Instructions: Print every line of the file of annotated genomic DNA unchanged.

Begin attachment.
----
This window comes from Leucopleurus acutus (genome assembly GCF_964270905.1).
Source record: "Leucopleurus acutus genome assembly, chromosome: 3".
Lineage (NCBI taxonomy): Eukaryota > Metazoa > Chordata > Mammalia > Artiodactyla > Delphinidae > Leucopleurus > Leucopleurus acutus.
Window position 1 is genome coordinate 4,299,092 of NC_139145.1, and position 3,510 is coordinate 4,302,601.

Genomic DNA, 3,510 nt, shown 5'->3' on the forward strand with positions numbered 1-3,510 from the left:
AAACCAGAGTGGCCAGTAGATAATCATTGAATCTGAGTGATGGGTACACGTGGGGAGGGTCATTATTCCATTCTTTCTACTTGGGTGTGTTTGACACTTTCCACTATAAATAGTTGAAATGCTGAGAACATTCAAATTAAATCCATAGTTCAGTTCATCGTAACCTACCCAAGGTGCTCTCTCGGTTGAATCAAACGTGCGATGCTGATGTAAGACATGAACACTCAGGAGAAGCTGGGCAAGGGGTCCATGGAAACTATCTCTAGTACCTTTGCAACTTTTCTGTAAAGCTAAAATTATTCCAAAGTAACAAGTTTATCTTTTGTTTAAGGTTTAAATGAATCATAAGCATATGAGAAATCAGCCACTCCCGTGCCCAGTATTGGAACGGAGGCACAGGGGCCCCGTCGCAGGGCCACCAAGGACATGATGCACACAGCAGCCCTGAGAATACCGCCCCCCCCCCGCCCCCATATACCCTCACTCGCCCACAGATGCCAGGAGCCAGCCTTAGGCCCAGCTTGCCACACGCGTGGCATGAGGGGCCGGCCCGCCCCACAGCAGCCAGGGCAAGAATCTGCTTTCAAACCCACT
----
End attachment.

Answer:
This window comes from Leucopleurus acutus (genome assembly GCF_964270905.1).
Source record: "Leucopleurus acutus genome assembly, chromosome: 3".
Lineage (NCBI taxonomy): Eukaryota > Metazoa > Chordata > Mammalia > Artiodactyla > Delphinidae > Leucopleurus > Leucopleurus acutus.
Window position 1 is genome coordinate 4,299,092 of NC_139145.1, and position 3,510 is coordinate 4,302,601.

Genomic DNA, 3,510 nt, shown 5'->3' on the forward strand with positions numbered 1-3,510 from the left:
AAACCAGAGTGGCCAGTAGATAATCATTGAATCTGAGTGATGGGTACACGTGGGGAGGGTCATTATTCCATTCTTTCTACTTGGGTGTGTTTGACACTTTCCACTATAAATAGTTGAAATGCTGAGAACATTCAAATTAAATCCATAGTTCAGTTCATCGTAACCTACCCAAGGTGCTCTCTCGGTTGAATCAAACGTGCGATGCTGATGTAAGACATGAACACTCAGGAGAAGCTGGGCAAGGGGTCCATGGAAACTATCTCTAGTACCTTTGCAACTTTTCTGTAAAGCTAAAATTATTCCAAAGTAACAAGTTTATCTTTTGTTTAAGGTTTAAATGAATCATAAGCATATGAGAAATCAGCCACTCCCGTGCCCAGTATTGGAACGGAGGCACAGGGGCCCCGTCGCAGGGCCACCAAGGACATGATGCACACAGCAGCCCTGAGAATACCGCCCCCCCCCCGCCCCCATATACCCTCACTCGCCCACAGATGCCAGGAGCCAGCCTTAGGCCCAGCTTGCCACACGCGTGGCATGAGGGGCCGGCCCGCCCCACAGCAGCCAGGGCAAGAATCTGCTTTCAAACCCACT